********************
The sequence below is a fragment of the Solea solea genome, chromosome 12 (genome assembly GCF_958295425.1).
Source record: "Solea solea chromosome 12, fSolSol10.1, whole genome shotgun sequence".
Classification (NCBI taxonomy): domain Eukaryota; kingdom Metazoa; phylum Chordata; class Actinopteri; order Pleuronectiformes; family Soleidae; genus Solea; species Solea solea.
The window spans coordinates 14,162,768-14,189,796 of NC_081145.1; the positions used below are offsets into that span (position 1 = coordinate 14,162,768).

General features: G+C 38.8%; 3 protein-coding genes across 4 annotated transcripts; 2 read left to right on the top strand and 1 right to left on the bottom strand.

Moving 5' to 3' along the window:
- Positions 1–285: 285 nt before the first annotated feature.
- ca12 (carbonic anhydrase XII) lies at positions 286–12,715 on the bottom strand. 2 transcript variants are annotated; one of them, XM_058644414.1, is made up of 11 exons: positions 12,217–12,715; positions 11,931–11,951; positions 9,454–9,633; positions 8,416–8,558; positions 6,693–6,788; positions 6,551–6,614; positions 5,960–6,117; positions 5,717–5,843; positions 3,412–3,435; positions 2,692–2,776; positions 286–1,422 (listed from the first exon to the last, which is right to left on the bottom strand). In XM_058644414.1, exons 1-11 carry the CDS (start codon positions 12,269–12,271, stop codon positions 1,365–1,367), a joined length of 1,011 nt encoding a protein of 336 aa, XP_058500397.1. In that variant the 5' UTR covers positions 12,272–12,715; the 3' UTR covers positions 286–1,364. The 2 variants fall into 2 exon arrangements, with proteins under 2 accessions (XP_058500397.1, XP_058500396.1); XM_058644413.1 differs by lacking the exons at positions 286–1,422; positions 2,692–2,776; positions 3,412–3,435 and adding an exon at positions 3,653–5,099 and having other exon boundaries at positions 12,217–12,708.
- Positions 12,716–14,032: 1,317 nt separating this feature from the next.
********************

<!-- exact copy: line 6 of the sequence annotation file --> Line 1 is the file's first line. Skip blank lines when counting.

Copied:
Moving 5' to 3' along the window: